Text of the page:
Ring the alarm. The Borg are coming.
According to C&ENews (7 Mar 2016, p. 9, “Is UC Berkeley’s College of Chemistry in danger?“) the administration of UC Berkeley is considering doing away with its venerable College of Chemistry and Chemical Engineering (est’d. 1872). The chemical enterprise will remain, the story says, but it will be absorbed into the Borg Collective, better known as the College of Letters & Science. C&ENews quotes Kris McNeill (BS Reed ’92, PhD UC Berkeley ’97) as saying,
Prof. Mark Ptashne (Memorial Sloan-Kettering) knows a thing or two about genes. You might even say he wrote the book. Two books even: A Genetic Switch (now in its 3rd edition) and Genes & Signals (written with Alexander Gann).
Mark is also this year’s receipient of the Thomas Lamb Eliot award, an award given by the college in recognition of “distinguished and sustained achievement by a Reed College graduate” (this marks two years in a row that Reed chemists have won the Eliot award), and he will be delivering a lecture on “Genetic Switches” on Thursday night, Feb. 4, in Vollum Lecture Hall.
So how did a Reed chemist become one of the world’s top experts on genes and gene regulation? I never thought you would ask…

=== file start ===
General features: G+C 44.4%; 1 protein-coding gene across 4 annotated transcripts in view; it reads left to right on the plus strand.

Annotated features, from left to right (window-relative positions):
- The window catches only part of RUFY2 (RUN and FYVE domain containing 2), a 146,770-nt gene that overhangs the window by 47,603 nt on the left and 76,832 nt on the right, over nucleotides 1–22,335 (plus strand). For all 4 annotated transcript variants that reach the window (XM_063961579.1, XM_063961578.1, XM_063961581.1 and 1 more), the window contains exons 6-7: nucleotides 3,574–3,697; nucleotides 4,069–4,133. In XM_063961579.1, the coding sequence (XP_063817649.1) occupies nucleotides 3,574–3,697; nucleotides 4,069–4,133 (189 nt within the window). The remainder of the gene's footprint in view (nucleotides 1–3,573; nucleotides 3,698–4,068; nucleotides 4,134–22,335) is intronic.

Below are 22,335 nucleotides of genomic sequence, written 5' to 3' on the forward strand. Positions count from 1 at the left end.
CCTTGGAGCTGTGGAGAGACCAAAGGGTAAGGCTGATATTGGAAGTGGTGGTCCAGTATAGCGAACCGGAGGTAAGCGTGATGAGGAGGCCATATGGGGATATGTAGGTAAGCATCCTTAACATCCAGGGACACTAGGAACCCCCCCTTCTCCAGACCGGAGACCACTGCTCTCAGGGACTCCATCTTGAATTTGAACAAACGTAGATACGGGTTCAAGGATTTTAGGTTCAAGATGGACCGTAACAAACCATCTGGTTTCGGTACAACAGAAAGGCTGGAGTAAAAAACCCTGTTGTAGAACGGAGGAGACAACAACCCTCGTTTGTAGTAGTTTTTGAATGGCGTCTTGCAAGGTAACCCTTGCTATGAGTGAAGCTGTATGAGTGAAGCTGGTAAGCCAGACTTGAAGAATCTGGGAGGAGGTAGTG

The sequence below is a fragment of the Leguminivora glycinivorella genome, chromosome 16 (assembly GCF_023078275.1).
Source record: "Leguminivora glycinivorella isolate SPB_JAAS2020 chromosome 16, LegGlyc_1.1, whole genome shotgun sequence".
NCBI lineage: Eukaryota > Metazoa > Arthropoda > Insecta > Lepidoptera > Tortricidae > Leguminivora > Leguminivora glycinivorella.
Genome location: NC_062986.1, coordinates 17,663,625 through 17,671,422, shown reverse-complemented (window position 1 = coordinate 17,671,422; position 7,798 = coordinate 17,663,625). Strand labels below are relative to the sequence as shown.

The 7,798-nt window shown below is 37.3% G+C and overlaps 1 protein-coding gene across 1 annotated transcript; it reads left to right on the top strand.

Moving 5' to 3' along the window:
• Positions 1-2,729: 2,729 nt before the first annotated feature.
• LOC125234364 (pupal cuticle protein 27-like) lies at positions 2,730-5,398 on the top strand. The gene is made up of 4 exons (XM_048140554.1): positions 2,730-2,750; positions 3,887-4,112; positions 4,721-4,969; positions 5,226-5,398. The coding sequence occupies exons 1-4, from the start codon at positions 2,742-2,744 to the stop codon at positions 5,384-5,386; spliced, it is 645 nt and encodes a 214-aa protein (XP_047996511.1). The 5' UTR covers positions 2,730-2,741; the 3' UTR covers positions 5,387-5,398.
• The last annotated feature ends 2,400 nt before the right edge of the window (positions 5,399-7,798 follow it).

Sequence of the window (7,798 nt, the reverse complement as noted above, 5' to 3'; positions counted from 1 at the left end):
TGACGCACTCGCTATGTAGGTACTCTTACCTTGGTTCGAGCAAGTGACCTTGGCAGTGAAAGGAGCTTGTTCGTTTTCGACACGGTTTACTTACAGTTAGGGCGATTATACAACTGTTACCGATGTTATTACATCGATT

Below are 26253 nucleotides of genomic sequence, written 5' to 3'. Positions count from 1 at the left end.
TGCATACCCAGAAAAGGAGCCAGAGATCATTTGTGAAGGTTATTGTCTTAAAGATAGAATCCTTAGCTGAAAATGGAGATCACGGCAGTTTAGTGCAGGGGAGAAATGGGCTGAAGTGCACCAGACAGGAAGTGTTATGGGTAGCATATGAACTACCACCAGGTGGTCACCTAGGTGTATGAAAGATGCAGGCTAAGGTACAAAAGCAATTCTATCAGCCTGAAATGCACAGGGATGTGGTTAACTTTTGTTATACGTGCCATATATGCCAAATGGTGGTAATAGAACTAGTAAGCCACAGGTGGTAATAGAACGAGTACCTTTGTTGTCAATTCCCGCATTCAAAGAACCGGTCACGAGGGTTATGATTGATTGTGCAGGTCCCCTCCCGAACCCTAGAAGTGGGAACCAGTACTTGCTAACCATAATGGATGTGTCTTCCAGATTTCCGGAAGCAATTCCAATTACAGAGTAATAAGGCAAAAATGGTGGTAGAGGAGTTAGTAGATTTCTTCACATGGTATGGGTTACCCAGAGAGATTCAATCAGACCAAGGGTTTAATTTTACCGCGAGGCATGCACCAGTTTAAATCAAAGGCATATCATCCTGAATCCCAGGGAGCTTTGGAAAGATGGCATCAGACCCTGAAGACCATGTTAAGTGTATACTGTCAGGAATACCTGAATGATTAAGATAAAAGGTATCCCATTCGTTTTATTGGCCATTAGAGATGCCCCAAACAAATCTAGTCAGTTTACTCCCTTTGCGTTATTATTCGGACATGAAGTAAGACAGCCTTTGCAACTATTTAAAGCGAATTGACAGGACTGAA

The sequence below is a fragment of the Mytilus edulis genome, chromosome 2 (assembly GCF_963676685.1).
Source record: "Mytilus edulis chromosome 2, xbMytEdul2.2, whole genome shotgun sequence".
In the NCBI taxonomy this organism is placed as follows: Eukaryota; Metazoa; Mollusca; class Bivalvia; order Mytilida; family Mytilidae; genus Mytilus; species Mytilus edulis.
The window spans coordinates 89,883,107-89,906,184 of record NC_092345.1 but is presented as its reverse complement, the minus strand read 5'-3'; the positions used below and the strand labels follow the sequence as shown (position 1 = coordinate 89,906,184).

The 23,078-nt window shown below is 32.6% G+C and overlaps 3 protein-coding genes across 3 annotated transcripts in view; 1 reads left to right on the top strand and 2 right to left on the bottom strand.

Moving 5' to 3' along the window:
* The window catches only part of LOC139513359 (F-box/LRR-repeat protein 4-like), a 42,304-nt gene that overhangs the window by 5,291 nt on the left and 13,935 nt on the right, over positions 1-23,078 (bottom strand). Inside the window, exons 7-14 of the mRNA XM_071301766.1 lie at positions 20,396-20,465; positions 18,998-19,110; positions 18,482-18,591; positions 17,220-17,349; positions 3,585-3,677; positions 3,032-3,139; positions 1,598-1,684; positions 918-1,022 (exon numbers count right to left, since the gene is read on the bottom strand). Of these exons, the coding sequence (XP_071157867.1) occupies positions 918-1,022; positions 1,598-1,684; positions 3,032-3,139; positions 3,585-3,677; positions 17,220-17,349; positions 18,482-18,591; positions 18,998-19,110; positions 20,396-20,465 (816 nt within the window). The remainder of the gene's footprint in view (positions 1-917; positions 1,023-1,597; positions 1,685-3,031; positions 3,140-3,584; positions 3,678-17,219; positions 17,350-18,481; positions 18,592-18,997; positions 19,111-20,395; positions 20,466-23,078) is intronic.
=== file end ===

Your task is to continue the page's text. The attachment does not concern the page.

Kris is currently a professor of environmental chemistry at ETH. He sat down recently with a reporter from the American Chemical Society to discuss his research. The interview appears in the current issue of ACS Central Science, “A Conversation with Kristopher McNeill” by Mark Peplow (ACS Cent. Sci., 2016, 2(1), 4-5, DOI 10.1021/acscentsci.5b00405.
Marty Mulvihill (BS Reed, PhD Berkeley) is stepping down from the position he created five years ago at UC Berkeley: Executive Director of the Berkeley Center for Green Chemistry (BCGC). Marty takes a thoughtful look at his green chemistry experiences at Berkeley in the January 2016 BCGC newsletter. His story begins, “I first fell in love with molecules in my sophomore organic chemistry course. I remember commenting to my lab partner that organic chemistry problems were much more interesting than crossword puzzles, and they should be included in newspapers (with spelling as poor as mine, crosswords were never very fun).” Continue reading
Derek graduated from Reed in 2007 with a license to run the Reed nuclear reactor and a BA in Chemistry/Physics, but three years later he had placed his feet on entirely different path: studying for a MD/PhD in the Genomics and Computational Biology program at U. Pennsylvania. Derek just wrote to us the other day with all kinds of news, personal and professional.
Luke Kanies ’96 and his wife, Cindy, first met in a Reed seminar during his junior year. As she tells it, “he always had something to say about everything.” His outspoken ways in the classroom made her seek out the most comfortable spot she could find: whatever seat was as far as possible from his.